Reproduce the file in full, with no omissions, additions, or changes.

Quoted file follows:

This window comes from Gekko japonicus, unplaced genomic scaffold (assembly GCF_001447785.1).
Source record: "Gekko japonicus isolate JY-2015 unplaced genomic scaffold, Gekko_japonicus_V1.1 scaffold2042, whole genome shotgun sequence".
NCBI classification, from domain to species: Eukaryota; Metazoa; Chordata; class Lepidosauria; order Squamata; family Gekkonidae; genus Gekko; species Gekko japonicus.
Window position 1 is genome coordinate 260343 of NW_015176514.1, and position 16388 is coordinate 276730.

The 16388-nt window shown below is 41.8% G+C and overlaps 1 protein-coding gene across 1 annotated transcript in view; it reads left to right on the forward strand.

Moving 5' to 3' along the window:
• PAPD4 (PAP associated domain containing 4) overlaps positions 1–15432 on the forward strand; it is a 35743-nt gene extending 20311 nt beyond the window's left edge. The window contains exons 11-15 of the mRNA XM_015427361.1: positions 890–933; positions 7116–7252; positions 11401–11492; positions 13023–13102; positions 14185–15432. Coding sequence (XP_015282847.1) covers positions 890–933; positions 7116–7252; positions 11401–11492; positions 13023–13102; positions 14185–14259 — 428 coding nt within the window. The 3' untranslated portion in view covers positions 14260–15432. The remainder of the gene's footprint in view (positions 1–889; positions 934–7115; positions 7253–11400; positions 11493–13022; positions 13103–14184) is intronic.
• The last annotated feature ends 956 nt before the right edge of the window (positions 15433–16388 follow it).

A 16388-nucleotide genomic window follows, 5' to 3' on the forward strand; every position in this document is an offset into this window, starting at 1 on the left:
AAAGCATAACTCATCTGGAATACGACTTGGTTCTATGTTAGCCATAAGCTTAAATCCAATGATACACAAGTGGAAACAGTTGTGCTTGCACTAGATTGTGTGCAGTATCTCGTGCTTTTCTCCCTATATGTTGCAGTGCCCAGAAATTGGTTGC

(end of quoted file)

This window comes from Gekko japonicus, unplaced genomic scaffold (assembly GCF_001447785.1).
Source record: "Gekko japonicus isolate JY-2015 unplaced genomic scaffold, Gekko_japonicus_V1.1 scaffold2042, whole genome shotgun sequence".
NCBI classification, from domain to species: Eukaryota; Metazoa; Chordata; class Lepidosauria; order Squamata; family Gekkonidae; genus Gekko; species Gekko japonicus.
Window position 1 is genome coordinate 260343 of NW_015176514.1, and position 16388 is coordinate 276730.

The 16388-nt window shown below is 41.8% G+C and overlaps 1 protein-coding gene across 1 annotated transcript in view; it reads left to right on the forward strand.

Moving 5' to 3' along the window:
• PAPD4 (PAP associated domain containing 4) overlaps positions 1–15432 on the forward strand; it is a 35743-nt gene extending 20311 nt beyond the window's left edge. The window contains exons 11-15 of the mRNA XM_015427361.1: positions 890–933; positions 7116–7252; positions 11401–11492; positions 13023–13102; positions 14185–15432. Coding sequence (XP_015282847.1) covers positions 890–933; positions 7116–7252; positions 11401–11492; positions 13023–13102; positions 14185–14259 — 428 coding nt within the window. The 3' untranslated portion in view covers positions 14260–15432. The remainder of the gene's footprint in view (positions 1–889; positions 934–7115; positions 7253–11400; positions 11493–13022; positions 13103–14184) is intronic.
• The last annotated feature ends 956 nt before the right edge of the window (positions 15433–16388 follow it).

A 16388-nucleotide genomic window follows, 5' to 3' on the forward strand; every position in this document is an offset into this window, starting at 1 on the left:
AAAGCATAACTCATCTGGAATACGACTTGGTTCTATGTTAGCCATAAGCTTAAATCCAATGATACACAAGTGGAAACAGTTGTGCTTGCACTAGATTGTGTGCAGTATCTCGTGCTTTTCTCCCTATATGTTGCAGTGCCCAGAAATTGGTTGC